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Yellow Garden Spider, Writing Spider Argiope aurantia (Lucas) (Arachnida: Araneae: Araneidae)

Taryn B. Griffith and Jennifer L. Gillett-Kaufman

The Featured Creatures collection provides in-depth profiles of insects, nematodes, arachnids and other organisms relevant to Florida. These profiles are intended for the use of interested laypersons with some knowledge of biology as well as academic audiences.


Most commonly known as the yellow garden spider, Argiope aurantia Lucas is a large orb-weaving spider. Argiope aurantia is also known as the writing spider due to the trademark vertical zig-zag pattern they construct in their webs (Enders 1973). The yellow garden spider is a common species that frequently captures the attention of gardeners due to their zig-zag web, striking black and white (or yellow) pattern, and relatively large size (Figure 1). Although their appearance may cause alarm, this species is relatively harmless and will generally flee rather than attack when disturbed (Enders 1973).

Figure 1. Adult female Argiope aurantia (Lucas).
Figure 1.  Adult female Argiope aurantia (Lucas).
Credit: Dennis Profant,



Argiope aurantia resides in Central and North America and is most common in the eastern portion of its range (Levi 1968). They occur in a variety of habitats such as along edges of water bodies, grassy hillsides (Levi 1968), and woodlands (Fitch 1963). The highest densities of Argiope aurantia occur at edge habitats, or where two different habitats meet (Enders 1973). The yellow garden spider frequently is observed in areas disturbed by human development, such as roadsides, farms, and gardens (Enders 1973).



Yellow garden spider eggs are spherical and range in color from white to light brown. Eggs are placed in white multilayered tear drop shaped egg sacs, suspended within the spider's web. These egg sacs are made of a flocculent (wool like) layer of silk used to buffer the eggs and spiderlings from any potential short-term fluctuations of temperature (Figure 2). This flocculent layer is located between the spiderlings and the shell, or outer layer, of the egg sac (Hieber 1985). The yellow garden spider preferentially attaches egg sacs to webbing underneath vegetation or under the coverage of broad-leaved plants (Hieber 1985).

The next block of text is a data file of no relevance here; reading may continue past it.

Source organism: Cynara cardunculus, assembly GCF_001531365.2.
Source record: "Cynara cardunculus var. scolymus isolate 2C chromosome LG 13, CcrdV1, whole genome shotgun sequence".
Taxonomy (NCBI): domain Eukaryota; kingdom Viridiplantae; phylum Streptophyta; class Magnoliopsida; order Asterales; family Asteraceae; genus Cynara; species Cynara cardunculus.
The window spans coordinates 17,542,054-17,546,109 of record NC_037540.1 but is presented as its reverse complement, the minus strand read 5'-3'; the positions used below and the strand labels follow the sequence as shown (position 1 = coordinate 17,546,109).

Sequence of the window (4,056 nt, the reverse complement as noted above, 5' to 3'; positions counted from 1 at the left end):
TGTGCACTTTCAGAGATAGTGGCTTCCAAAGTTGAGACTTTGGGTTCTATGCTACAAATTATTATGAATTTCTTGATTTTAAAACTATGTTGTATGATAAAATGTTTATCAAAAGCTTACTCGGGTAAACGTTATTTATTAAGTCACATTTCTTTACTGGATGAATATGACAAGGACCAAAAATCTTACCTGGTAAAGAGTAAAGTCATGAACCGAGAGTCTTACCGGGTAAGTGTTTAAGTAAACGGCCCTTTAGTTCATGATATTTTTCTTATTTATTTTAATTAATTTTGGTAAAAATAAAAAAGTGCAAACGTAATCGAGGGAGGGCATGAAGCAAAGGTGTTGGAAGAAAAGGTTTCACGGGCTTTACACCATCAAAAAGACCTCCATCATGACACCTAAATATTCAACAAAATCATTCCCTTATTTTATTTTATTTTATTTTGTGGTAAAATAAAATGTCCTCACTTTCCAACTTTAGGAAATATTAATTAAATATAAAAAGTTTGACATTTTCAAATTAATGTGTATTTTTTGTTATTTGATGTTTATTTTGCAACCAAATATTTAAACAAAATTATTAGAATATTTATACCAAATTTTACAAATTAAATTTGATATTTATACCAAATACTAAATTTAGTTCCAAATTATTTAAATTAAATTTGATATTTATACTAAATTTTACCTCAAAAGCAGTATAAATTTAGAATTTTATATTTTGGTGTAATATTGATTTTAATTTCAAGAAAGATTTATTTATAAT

Figure 2. Light brown egg sac of the yellow garden spider, Argiope aurantia (Lucas).
Figure 2.  Light brown egg sac of the yellow garden spider, Argiope aurantia (Lucas).
Credit: Lyle J. Buss, UF/IFAS



Juveniles are smaller than adults and differ in color. Unlike the solid black legs found on adults, juvenile Argiope aurantia have orange and black banded legs (Howell and Ellender 1984) (Figure 3). Argiope aurantia have larger webs as they mature; for graphs detailing the web size to spider weight ratio of juvenile spiders please refer to Howell and Ellender (1984). Unfortunately, these authors did not outline the length or width of the spiders they sampled; they relied on a weight to indicate spider size.

Figure 3. Immature female Argiope aurantia (Lucas) is camouflaged against the thicker web filaments referred to as stabilimentum.
Figure 3.  Immature female Argiope aurantia (Lucas) is camouflaged against the thicker web filaments referred to as stabilimentum.
Credit: Lyle J. Buss. UF/IFAS


Juvenile Argiope aurantia disperse away from the location of their egg sac in springtime (Enders 1973). Like many spiders, juvenile Argiope aurantia disperse by catching wind currents on silk they release, commonly known as ballooning. Younger spiders typically balloon vertically and begin to balloon horizontally as they mature due to their increased size. Adults are too large to balloon.


Adults are sexually dimorphic, meaning that males and females have different forms. Most noticeably, males are smaller (less than 6 mm) than females (14 to 24 mm) (Levi 1968) (Figure 4). Females also have characteristic bands of yellow and black on their carapace, the frontal hardened exoskeleton on top of the spider and the eyes are covered with silver hairs, while males are brown (Harwood 1974). Male and female yellow garden spider also can be distinguished from each other by the size of their pedipalps (appendages located before the first pair of walking legs). Males have enlarged, swollen pedipalps (Howell and Ellender 1984).

Figure 4. Female (left) and male (right) Argiope aurantia (Lucas).
Figure 4.  Female (left) and male (right) Argiope aurantia (Lucas).
Credit: Troy Bartlett,


Web Building Behavior

Initially, webs tend to be placed in areas sheltered from wind and are around 15 cm from the ground. As spiders age, the preference for higher web placement increases (Enders 1977). Starting with males of the sixth instar and females of the twelfth instar, there is no longer a noticeable preference to shield the webs from winds (Enders 1977). Fourth instar juveniles show a preference towards placing their webs directed towards a light source (Enders 1997).